I really like the approach Nintendo took with this new IP. Like Splatoon before it, they took a stab at creating a new environment with new characters and seem to have knocked it out of the park. People are already arguing over MinMin or Twintelle as the choice ARMS girl, and I think players are going to fall in love with Byte and Barq, the clockwork police duo. Even though there is a strong focus on fighting and blowing each other up, there’s no bloodshed in this cartoony world, though younger kids might still get creeped-out by Master Mummy and some of the fights towards the end of the main storyline mode. The stages, similarly, match the characters and their strengths; Ninjara’s temple stage always places one fighter at the top of the stairs, one at the bottom, and whoever gets the high ground has the advantage. There isn’t a stage that I disliked, and I grew to understand and prepare for all the nonsense that might come from being in Helix’s laboratory.

The main Grand Prix mode involves ten fights in a row, with two of the matches being swapped out for some of the skill-based party games in lieu of traditional fights. The party games may annoy the more serious fighters, as they rely on a totally different set of reflexes. Target shot, for example, is all about being fast and first and hoping your opponent doesn’t keep hitting you with cheap shots while you wait for the next set of targets to pop up. The basketball game is hilarious because you slam dunk your opponent instead of the ball, but that also means you rely on throws; the slower characters have a massive disadvantage when it comes to this game. And the volleyball game seems almost randomized with how well the ball behaves in being swatted around, and you may feel that you got robbed of a successful spike, but who can you complain to?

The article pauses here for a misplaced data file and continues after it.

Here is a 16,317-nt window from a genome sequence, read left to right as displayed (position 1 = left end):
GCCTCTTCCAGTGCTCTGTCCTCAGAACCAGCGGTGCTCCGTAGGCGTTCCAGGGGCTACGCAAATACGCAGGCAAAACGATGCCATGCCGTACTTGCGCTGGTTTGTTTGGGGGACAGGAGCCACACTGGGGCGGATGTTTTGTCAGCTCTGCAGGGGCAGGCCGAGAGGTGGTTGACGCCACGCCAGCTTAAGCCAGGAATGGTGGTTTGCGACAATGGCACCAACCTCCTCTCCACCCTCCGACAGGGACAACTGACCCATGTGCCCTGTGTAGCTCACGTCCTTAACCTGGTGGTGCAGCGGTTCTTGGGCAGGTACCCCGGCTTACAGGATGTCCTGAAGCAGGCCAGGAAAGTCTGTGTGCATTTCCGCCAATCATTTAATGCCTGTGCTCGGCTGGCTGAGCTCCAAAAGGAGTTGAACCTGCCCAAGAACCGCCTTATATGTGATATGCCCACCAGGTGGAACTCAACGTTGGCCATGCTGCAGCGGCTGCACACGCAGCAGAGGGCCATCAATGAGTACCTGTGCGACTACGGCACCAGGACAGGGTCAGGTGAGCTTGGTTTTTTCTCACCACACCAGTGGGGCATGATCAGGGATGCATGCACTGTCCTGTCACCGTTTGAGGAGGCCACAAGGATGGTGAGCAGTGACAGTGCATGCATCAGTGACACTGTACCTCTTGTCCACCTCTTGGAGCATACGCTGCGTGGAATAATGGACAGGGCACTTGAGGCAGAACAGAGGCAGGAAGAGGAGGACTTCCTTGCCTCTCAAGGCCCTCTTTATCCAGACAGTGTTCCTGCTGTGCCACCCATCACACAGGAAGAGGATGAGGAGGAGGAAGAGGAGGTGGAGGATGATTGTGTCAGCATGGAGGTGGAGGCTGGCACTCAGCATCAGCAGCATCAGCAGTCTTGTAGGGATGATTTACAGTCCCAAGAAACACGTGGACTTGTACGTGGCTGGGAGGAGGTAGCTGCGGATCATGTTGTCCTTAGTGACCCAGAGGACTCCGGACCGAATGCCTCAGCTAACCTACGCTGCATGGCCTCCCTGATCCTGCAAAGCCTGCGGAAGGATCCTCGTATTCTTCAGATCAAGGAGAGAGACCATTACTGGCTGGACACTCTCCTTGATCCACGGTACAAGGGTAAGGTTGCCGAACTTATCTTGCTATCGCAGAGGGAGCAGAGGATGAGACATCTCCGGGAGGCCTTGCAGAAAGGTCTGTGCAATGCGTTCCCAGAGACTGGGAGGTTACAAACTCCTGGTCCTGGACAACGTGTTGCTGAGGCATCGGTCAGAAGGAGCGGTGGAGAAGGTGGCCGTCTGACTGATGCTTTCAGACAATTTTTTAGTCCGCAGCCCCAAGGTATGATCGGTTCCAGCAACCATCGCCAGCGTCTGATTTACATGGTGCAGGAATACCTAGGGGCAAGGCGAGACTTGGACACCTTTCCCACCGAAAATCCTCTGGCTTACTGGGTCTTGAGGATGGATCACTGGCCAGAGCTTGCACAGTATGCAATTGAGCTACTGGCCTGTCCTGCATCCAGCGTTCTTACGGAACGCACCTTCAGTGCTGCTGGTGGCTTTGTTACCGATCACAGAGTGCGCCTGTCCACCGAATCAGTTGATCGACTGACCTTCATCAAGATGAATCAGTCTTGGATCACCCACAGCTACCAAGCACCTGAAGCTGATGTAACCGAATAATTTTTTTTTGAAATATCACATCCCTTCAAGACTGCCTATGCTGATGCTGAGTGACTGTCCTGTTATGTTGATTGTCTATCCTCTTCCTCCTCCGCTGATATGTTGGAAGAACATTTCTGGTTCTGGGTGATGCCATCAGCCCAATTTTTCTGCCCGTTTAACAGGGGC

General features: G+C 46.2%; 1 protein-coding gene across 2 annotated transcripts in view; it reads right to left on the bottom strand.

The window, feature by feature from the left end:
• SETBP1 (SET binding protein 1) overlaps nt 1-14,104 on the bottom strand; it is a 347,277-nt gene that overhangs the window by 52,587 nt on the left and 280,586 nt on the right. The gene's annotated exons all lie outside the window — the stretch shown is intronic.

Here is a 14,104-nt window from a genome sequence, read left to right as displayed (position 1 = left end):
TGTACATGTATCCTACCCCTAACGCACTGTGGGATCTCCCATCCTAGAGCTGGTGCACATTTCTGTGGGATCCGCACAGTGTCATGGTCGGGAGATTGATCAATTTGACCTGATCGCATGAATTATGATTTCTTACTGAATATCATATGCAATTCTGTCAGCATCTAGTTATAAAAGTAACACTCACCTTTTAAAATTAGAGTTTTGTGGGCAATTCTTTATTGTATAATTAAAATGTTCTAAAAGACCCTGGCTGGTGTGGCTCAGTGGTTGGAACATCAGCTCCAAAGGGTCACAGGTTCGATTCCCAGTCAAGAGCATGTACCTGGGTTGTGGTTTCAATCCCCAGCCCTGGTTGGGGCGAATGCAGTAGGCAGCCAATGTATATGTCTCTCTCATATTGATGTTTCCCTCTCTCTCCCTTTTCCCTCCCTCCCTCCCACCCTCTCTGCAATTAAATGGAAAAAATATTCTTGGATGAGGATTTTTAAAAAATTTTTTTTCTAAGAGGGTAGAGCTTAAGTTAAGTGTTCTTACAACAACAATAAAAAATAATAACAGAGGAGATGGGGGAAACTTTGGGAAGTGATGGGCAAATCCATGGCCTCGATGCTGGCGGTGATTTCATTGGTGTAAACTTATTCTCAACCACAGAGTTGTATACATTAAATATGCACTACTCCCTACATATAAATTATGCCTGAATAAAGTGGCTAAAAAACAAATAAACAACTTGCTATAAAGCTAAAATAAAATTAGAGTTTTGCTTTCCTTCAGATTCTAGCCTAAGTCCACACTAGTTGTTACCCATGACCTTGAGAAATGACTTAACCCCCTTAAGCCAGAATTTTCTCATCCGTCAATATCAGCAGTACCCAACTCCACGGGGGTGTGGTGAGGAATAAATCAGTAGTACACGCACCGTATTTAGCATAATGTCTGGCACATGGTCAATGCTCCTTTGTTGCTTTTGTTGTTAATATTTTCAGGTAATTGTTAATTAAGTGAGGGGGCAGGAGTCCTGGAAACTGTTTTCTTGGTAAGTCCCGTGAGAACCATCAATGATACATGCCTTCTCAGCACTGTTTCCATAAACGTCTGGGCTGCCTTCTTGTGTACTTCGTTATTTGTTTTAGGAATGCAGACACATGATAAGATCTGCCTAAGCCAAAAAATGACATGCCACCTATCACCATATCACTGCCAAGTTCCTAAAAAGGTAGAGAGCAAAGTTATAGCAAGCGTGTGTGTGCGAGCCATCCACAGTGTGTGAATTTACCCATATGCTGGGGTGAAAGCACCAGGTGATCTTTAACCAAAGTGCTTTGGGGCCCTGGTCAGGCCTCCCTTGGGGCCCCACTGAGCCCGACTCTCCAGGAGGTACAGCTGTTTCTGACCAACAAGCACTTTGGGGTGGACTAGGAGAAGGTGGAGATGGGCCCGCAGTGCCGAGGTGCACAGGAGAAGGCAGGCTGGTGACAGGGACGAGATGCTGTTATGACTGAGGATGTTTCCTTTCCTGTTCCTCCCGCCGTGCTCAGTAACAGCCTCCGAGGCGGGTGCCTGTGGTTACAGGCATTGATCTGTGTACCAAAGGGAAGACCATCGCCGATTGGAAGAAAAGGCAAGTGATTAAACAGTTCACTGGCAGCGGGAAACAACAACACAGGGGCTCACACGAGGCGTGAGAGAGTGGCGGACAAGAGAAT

The Grand Prix also has an adjustable difficulty level. I recommend doing it on level one first just to get the lay of the land and also to improve your confidence, because things take a turn any level higher. And, from a one to a seven, you need to beat the Prix on at least a four to get to play online in ranked mode (normal party online is ready from the word go). Additionally, the Grand Prix gives you a scaling number of ARMS tokens per fight, with the per-match and end-of-tournament bonus going up significantly with each slot of difficulty. And, if you’re going to be playing ARMS competitively, you’re going to want/need those tokens.

As far as gameplay goes, ARMS is excellently diverse in its versatility. You can do two Joy Cons, one Joy Con or a Pro Controller to help navigate and engage with your chosen fighter. It creates a bit of an odd dynamic that I feel will be important to separate if and when ARMS tournaments are held. For the most amount of fun, in my opinion, you want to use the Joy Cons as your left and right arm. The motion controls are very intuitive and feel natural once you get down the rhythm of punching, blocking and dodging. You and a friend/family member look and feel pretty fantastic going head-to-head, and it almost invokes the spirit of Pacific Rim when you’re doing two-on-two with two Joy Con sets. However, using the Pro Controller gives an edge to anyone who’s looking to play competitively. The button layout is also really smooth, and your reflexes of honed gamer fingers will outflank anyone except for someone who actually boxes in the amateur or professional circuit. Great, now I want to see a pro player take on Mike Tyson in ARMS and see what happens. Regardless, these two different playing styles almost create two different games, and I love any game where my child can punch wildly in the air and come out the victor.